Filing Tax Return in the States

Holly-molly. That was confusing.
Just two months after I moved to Philadelphia, I got my first employment ever. With the job comes my first-ever paychecks and also my first-ever tax season (*). I thought I should wrote down something about it.
*: To be fair, I had filed tax return once, but it was in Canada and with the voluntary help from our accounting students. Back then, I virtually did nothing other than signing a few pages -- Kudos to them, those future accountants had also provided stamps.
In the US, you have to file your tax return to three levels of government:
  • Federal
  • State
  • City (rare; usually completed along with state tax return)
The first thing you will want to know is your status. You can be either:
  • nonresident alien,
  • resident alien, or
  • resident.
Generally, if you hold a permanent residency card ("green card") or citizenship in the US, you are considered a resident. Else, if you have stayed for more than half a year (seems does not need to be consecutive) and are not an exempt personnel, you are considered a resident alien. Else, you are a nonresident alien.
F-1 students are exempt personnels for their first 5 years in the US.
I guess the "exempt" in "exempt personnel" means that the personnel enjoys a lower tax rate than residents.
I have a friend who mistook themself as a resident alien for multiple years and got away with filing as one -- seems that IRS does not care too much if you are overpaying your tax dollars.
My university kindly provided coupons for international students at a for-profit tax preparation service. It was also this service that claimed that I did not have to file a tax return for the year 2017, which is odd.
Sadly the coupon covered only the federal package, not the state one. For a state-level tax return, the service asked for a whooping ~USD$25. Seeing that my state tax return turned out to be me owing the state money, and for a mere USD$1, I would regard the service fee as a bad bargain. Therefore, I decided to do my own state tax.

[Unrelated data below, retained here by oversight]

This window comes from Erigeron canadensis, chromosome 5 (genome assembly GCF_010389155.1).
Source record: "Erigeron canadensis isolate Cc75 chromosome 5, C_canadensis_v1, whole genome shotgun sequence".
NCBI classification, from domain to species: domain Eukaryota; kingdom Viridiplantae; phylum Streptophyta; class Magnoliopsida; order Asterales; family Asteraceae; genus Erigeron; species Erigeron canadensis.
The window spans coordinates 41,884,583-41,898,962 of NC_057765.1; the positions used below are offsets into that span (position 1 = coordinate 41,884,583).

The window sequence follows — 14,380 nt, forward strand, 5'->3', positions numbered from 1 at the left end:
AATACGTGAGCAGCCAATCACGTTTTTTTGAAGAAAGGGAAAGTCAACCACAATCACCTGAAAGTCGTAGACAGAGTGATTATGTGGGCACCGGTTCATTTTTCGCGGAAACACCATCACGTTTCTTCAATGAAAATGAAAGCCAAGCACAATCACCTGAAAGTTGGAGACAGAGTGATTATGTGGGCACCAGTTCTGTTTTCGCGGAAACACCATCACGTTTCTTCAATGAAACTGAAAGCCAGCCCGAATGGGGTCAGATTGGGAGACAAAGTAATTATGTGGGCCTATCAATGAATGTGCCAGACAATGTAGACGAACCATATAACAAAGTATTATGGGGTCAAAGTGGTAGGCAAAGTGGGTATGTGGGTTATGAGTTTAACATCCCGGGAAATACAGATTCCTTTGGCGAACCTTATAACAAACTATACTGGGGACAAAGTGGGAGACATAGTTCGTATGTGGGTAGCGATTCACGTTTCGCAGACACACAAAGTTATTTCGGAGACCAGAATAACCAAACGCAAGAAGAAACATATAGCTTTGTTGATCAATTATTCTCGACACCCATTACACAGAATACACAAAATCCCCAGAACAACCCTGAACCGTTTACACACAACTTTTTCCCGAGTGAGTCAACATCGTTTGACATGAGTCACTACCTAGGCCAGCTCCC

Pennsylvanians can file their state tax returns online for free directly on the governmental website. The website looks prehistoric (read: from the '90s), and the E-Signature User ID login option does not work as expected. I had to log in with my Pennsylvania Photo Card -- I'm so glad that I got one before the tax season.
PA has a Tax Forgiveness program. That basically means the more kids you have and the less you earn, the less tax you are supposed to pay. Guess that's one of the few reasons to have kids at all. For me as a single, unloved student, my earnings in 2017 fell into the basket of <$6,500 gross income. This means that the state will give back my tax dollars pre-deducted (withheld, in more formal terms) from my salary. Free money, anyone?
Another caveat with state tax returns is the "use tax". Basically everything that ain't edible you bought are subject to this tax -- even if you made the purchase outside of Pennsylvania. Being a financially sloppy person myself, I had to sum up my credit card bills and gave an estimate.
As mentioned -- It turned out I owe the Commonwealth of Pennsylvania (full name of this lovely state!) USD$1, for which the Department of Revenue does not care to collect. In other words, I finished my state tax return without the hassle of sending/receiving money. Yay!